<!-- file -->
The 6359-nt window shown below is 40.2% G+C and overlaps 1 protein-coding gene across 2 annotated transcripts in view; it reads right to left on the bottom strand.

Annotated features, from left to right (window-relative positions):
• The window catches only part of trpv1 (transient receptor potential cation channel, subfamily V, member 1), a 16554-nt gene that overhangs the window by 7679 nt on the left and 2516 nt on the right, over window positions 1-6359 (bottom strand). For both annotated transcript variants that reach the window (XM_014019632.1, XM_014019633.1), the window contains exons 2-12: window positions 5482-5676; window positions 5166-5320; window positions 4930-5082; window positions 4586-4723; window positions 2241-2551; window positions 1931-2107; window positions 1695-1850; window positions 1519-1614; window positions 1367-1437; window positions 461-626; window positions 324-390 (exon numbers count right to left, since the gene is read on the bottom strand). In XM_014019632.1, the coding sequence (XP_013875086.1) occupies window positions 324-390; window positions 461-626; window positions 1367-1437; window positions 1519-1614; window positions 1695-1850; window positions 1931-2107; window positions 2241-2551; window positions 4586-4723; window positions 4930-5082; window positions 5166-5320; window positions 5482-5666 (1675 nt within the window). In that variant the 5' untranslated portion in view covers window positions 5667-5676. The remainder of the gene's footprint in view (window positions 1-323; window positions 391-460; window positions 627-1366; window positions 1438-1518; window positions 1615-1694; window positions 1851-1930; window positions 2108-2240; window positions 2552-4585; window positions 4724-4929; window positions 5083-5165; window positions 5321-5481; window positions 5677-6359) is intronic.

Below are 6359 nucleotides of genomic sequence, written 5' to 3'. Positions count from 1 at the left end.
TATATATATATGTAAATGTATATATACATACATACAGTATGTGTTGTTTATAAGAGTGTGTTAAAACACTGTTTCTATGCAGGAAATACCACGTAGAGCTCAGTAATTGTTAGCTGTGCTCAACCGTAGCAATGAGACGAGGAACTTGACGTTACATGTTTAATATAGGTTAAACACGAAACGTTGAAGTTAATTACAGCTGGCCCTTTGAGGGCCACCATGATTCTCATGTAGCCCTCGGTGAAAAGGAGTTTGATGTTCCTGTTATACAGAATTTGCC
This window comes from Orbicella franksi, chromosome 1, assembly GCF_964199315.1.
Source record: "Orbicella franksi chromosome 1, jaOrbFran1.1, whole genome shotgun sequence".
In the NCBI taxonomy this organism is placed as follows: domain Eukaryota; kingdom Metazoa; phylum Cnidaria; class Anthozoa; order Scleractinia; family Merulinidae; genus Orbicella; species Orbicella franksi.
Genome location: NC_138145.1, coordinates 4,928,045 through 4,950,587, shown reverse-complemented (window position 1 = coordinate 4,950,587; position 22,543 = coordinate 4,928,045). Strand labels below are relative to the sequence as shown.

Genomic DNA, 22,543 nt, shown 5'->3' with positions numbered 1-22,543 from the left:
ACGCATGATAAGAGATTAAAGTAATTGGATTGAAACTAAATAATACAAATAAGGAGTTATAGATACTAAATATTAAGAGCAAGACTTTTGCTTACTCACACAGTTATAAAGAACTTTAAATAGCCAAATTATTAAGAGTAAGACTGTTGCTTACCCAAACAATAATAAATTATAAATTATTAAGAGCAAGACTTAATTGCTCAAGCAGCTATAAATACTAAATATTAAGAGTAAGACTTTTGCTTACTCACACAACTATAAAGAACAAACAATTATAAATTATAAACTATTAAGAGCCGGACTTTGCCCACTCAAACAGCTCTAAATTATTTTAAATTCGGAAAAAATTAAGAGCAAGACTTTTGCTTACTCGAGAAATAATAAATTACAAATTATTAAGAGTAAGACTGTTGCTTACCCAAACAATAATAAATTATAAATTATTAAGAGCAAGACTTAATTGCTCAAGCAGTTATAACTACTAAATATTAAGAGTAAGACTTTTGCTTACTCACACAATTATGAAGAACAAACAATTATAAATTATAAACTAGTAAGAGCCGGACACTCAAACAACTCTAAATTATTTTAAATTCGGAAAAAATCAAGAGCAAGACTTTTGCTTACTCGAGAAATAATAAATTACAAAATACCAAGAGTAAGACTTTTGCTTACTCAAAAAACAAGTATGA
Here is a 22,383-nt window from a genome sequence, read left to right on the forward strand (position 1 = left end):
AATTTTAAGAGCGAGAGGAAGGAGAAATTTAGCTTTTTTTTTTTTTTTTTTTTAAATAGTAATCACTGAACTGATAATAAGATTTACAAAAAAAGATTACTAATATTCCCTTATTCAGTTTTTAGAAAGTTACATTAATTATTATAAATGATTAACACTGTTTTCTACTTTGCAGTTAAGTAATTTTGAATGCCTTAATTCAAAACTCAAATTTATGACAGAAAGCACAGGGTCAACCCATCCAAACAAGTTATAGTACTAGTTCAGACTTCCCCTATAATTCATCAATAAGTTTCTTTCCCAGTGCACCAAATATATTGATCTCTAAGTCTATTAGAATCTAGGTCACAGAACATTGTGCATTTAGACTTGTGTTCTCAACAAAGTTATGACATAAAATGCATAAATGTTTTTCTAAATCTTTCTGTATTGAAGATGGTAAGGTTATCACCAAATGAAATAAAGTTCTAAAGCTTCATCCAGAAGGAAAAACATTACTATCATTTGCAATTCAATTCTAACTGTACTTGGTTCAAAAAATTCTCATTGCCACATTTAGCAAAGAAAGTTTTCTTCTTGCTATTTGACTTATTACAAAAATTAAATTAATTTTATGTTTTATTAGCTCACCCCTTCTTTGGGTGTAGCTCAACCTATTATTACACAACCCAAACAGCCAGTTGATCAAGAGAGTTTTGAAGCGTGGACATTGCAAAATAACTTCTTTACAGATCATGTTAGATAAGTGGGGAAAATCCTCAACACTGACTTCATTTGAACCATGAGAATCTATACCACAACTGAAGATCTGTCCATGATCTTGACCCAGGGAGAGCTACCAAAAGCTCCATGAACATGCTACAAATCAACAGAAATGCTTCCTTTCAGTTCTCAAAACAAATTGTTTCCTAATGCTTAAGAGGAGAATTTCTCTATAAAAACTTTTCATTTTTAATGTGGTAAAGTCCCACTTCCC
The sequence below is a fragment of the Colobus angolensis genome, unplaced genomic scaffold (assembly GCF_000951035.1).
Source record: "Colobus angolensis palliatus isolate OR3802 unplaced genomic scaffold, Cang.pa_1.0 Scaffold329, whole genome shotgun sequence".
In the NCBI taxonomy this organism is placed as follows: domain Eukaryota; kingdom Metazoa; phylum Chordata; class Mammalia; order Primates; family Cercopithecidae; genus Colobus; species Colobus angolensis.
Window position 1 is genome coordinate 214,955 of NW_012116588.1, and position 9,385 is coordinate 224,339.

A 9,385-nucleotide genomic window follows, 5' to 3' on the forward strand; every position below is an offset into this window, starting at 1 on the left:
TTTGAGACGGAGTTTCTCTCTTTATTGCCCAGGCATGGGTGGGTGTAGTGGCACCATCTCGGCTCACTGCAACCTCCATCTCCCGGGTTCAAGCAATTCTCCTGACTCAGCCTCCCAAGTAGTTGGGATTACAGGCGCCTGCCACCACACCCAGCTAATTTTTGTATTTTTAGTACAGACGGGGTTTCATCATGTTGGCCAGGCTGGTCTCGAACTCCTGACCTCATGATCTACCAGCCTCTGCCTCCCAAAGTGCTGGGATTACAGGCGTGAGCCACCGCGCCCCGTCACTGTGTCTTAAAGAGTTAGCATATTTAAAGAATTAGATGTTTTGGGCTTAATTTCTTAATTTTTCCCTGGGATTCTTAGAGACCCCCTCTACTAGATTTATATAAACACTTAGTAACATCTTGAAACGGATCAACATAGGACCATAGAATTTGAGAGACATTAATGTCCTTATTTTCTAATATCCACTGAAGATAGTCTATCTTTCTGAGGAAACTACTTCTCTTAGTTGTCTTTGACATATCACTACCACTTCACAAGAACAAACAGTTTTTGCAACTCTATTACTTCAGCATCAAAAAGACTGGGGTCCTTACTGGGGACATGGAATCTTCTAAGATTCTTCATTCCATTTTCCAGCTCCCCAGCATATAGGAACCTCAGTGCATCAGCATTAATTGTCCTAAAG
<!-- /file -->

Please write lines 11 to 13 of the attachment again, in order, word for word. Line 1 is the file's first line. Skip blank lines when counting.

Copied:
ACGCATGATAAGAGATTAAAGTAATTGGATTGAAACTAAATAATACAAATAAGGAGTTATAGATACTAAATATTAAGAGCAAGACTTTTGCTTACTCACACAGTTATAAAGAACTTTAAATAGCCAAATTATTAAGAGTAAGACTGTTGCTTACCCAAACAATAATAAATTATAAATTATTAAGAGCAAGACTTAATTGCTCAAGCAGCTATAAATACTAAATATTAAGAGTAAGACTTTTGCTTACTCACACAACTATAAAGAACAAACAATTATAAATTATAAACTATTAAGAGCCGGACTTTGCCCACTCAAACAGCTCTAAATTATTTTAAATTCGGAAAAAATTAAGAGCAAGACTTTTGCTTACTCGAGAAATAATAAATTACAAATTATTAAGAGTAAGACTGTTGCTTACCCAAACAATAATAAATTATAAATTATTAAGAGCAAGACTTAATTGCTCAAGCAGTTATAACTACTAAATATTAAGAGTAAGACTTTTGCTTACTCACACAATTATGAAGAACAAACAATTATAAATTATAAACTAGTAAGAGCCGGACACTCAAACAACTCTAAATTATTTTAAATTCGGAAAAAATCAAGAGCAAGACTTTTGCTTACTCGAGAAATAATAAATTACAAAATACCAAGAGTAAGACTTTTGCTTACTCAAAAAACAAGTATGA
Here is a 22,383-nt window from a genome sequence, read left to right on the forward strand (position 1 = left end):
AATTTTAAGAGCGAGAGGAAGGAGAAATTTAGCTTTTTTTTTTTTTTTTTTTTAAATAGTAATCACTGAACTGATAATAAGATTTACAAAAAAAGATTACTAATATTCCCTTATTCAGTTTTTAGAAAGTTACATTAATTATTATAAATGATTAACACTGTTTTCTACTTTGCAGTTAAGTAATTTTGAATGCCTTAATTCAAAACTCAAATTTATGACAGAAAGCACAGGGTCAACCCATCCAAACAAGTTATAGTACTAGTTCAGACTTCCCCTATAATTCATCAATAAGTTTCTTTCCCAGTGCACCAAATATATTGATCTCTAAGTCTATTAGAATCTAGGTCACAGAACATTGTGCATTTAGACTTGTGTTCTCAACAAAGTTATGACATAAAATGCATAAATGTTTTTCTAAATCTTTCTGTATTGAAGATGGTAAGGTTATCACCAAATGAAATAAAGTTCTAAAGCTTCATCCAGAAGGAAAAACATTACTATCATTTGCAATTCAATTCTAACTGTACTTGGTTCAAAAAATTCTCATTGCCACATTTAGCAAAGAAAGTTTTCTTCTTGCTATTTGACTTATTACAAAAATTAAATTAATTTTATGTTTTATTAGCTCACCCCTTCTTTGGGTGTAGCTCAACCTATTATTACACAACCCAAACAGCCAGTTGATCAAGAGAGTTTTGAAGCGTGGACATTGCAAAATAACTTCTTTACAGATCATGTTAGATAAGTGGGGAAAATCCTCAACACTGACTTCATTTGAACCATGAGAATCTATACCACAACTGAAGATCTGTCCATGATCTTGACCCAGGGAGAGCTACCAAAAGCTCCATGAACATGCTACAAATCAACAGAAATGCTTCCTTTCAGTTCTCAAAACAAATTGTTTCCTAATGCTTAAGAGGAGAATTTCTCTATAAAAACTTTTCATTTTTAATGTGGTAAAGTCCCACTTCCC